suzanne whitby: archives


Sustainability meets heritage: powering heritage buildings with solar electricity is a no-brainer

On an extended trip to Italy, hotel and business owners told me time and again of the dramatically increasing electricity costs and their struggle to survive and thrive in challenging times. Italy is a country of glorious sunshine, so why isn’t the country embracing solar electricity and installing solar panels on every available roof? The “protected status” of heritage buildings means that getting permission to install PV panels is a challenge, but does this make sense—in Italy and elsewhere—when generating clean energy and getting rid of “dirty” energy is so important for people and the planet?

Aligning values with your recruitment process

If your corporate or brand values involve anything to do with “caring about your people”, then you should care enough to tell potential employees when a job has been awarded to someone other than them. If you can’t be bothered to do this, then I question how much you really DO care about people and whether your brand values are nothing more than “blah, blah, blah” for your website and corporate image.

Look UP! That’s what I am taking from “Don’t look up”.

I am privileged to be able to spend my days working with scientists who want to learn how to turn their academic findings into information that the “general public” can understand and hopefully act upon. Many of the people I coach and train are natural scientists who have an up-close-and-personal view of human-caused climate change and global heating. Not only are they witness to what is happening now, but thanks to modelling, they have insights into what is likely to happen in the future. And frankly, for many of them, the future is at best worrying and at worst terrifying. They are continually perplexed at the disinterest in the problems they are uncovering by politicians, policy makers, the media, and us, the “general public*”.

Re-naming and re-framing

Re-naming and re-framingAs a fish hugger (compare with tree hugger), I am always baffled at how people describe sea creatures as ugly. Who do we...

A recipe for cremation

A recipe for cremationBarlow Bonsall, Cook @ 1700 to 1800 degrees for 2 to 3 hours This is the text of a tattoo surrounded by a yellow and orange...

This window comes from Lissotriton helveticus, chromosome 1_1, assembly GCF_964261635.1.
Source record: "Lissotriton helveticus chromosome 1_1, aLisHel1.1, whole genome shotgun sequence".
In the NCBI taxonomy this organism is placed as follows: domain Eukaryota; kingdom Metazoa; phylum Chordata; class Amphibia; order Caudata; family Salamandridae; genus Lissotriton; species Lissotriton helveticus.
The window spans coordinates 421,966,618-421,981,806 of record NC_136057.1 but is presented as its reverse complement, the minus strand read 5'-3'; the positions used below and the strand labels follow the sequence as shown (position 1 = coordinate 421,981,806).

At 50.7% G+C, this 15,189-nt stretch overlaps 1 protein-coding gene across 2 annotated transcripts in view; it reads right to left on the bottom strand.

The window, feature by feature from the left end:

Do you inadvertently turn your statements into questions?

Raising your pitch at the end of a statement makes that statement sound like a question. Whether you’re communicating in person, online, or over the phone, this speech pattern can make you sound less confident, less credible, and uncertain about your content. This article talks about why we do it, and how to stop.

What’s in a name? Why getting people’s names right is part of effective communication.

Remembering someone’s name and pronouncing it correctly is a key part of making a positive impression. It’s also part of being a good communicator. Not bothering to remember someone’s name or continually pronouncing it incorrectly, or worse, using a name that they dislike (nicknames they didn’t choose, for example) tells people that you don’t value or respect them. Here are 9 things that you can do to remember people’s names, along with some information about why names matter, why we mess them up, and why, in a socially-distanced world, remembering names is more important than ever,

A beautiful watch

Whilst everyone is diving into the world of smart watches, I’m opting for a dumb watch that does two things: it tells the time and looks gorgeous. And that’s good enough for me!

The Man in New Orleans

In 2001, I travelled around the US in 30 days and I had an interesting encounter in New Orleans with a homeless gentleman that made me rethink kindness. Enjoy!

Are we just going in circles? Maybe not.

I came across an incredibly inspiring quote today from Lorraine Hansberry’s “A Raisin in the Sun”. If you’ve ever felt despair, convinced that the human race is trapped in an unbreakable circle, then this is for you.

Ponte: Tower of Dreams

Ponte City was built in 1975 to be the tallest residential building in Africa, with 55 floors of living space and a cylindrical form that still dominates the skyline. After a rocky series of decades, this building – which fascinated me as a child and still does – is on track to be Jo’burg’s Tower of Dreams for a new generation.